Aspro, Inc. v Commissioner
The U.S. Tax Court recently agreed with the Internal Revenue Service that management fees a corporation paid to its three shareholders over a three-year period were not deductible since none of the fees were paid “purely for services” and the petitioner failed to show the fees were “ordinary, necessary, and reasonable.” Rather, they represented disguised distributions, the court found.
The petitioner operated an asphalt paving business and had three shareholders. The company’s president owned 20% of the stock, an S corporation held 40%, and a C corporation also owned 40%. The court noted that the determination of the deductibility of the management fees was to be determined on an individual shareholder basis.
Under the applicable regulations, a corporation may deduct ordinary and necessary expenses, including salaries and other compensation, incurred during the tax year for the purpose of conducting a business or trade. Management fees are only deductible if they are payments “purely for services.”
The evidence suggested that the claimed fees were disguised distributions to shareholders, the Tax Court found, noting the company never made distributions to shareholders. Further, the management fees were evenly distributed closer to the shareholders’ interest in the company. Also, the company had little or no taxable income after the payment and deduction of the management fees.
The court also pointed out the petitioner failed to provide evidence, documentary or otherwise, for the cost or value of any particular service. “Petitioner has to connect the dots between the services performed and the management fees it paid. Petitioner failed to do so,” the court said.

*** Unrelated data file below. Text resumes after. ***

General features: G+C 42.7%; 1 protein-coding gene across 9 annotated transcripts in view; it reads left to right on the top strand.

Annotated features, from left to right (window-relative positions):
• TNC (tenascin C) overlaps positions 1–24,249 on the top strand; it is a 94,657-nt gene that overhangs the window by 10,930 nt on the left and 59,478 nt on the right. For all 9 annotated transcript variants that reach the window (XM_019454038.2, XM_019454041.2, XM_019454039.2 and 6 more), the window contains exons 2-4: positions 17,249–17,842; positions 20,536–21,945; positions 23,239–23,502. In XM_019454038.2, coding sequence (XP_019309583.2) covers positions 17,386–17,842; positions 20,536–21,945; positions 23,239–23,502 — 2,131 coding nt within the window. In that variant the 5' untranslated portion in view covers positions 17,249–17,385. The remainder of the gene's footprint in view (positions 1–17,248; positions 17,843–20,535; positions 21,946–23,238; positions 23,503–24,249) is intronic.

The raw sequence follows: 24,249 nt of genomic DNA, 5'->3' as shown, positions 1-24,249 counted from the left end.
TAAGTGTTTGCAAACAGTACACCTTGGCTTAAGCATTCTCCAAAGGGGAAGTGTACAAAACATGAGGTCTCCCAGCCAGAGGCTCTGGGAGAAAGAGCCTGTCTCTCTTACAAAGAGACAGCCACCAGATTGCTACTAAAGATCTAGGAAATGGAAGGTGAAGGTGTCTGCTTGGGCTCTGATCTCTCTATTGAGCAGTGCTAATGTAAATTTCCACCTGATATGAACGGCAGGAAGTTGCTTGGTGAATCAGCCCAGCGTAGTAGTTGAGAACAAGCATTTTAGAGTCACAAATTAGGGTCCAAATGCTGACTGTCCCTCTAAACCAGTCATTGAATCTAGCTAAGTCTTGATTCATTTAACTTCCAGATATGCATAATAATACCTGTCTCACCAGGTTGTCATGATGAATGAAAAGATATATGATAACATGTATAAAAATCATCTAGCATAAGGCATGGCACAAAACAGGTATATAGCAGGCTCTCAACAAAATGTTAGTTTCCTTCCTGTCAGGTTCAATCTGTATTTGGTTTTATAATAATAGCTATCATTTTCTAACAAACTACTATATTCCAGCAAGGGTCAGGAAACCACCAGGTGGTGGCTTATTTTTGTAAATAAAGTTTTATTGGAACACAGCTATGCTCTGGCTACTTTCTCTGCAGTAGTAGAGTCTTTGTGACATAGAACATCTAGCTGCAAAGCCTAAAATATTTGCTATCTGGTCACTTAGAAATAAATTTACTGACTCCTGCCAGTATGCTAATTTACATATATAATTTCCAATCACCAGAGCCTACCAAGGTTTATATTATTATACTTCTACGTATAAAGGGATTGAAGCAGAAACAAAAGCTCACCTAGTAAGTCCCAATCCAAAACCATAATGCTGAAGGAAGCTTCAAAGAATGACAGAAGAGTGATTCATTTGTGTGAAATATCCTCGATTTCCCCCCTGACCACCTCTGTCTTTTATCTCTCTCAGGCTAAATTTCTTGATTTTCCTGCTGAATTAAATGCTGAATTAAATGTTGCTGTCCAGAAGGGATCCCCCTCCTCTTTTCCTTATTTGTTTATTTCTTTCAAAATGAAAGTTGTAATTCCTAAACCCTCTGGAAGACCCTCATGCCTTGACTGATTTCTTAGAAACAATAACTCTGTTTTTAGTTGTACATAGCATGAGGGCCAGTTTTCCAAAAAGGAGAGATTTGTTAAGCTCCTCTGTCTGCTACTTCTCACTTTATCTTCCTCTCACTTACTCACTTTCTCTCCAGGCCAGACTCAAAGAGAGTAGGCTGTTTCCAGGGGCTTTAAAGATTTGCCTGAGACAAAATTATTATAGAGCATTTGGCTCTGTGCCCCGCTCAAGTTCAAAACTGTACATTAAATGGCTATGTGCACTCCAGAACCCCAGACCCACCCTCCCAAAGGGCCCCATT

The court also examined the fees paid to the individual shareholder, i.e., the president of the company. It noted the individual shareholder is an employee of the company and provides services on an ongoing basis. However, the total compensation paid to him in his role as president must be reasonable. Here, the court said, the payments were not for any services beyond his responsibilities as president. The IRS, the court said, provided persuasive expert testimony that the executive was already overcompensated by his salary and bonus alone.
This case was a clear win for the IRS and an epic failure on the part of the petitioner, which presented its case poorly. It is as if the petitioner over the years dared the IRS to catch it if it could, and the IRS did.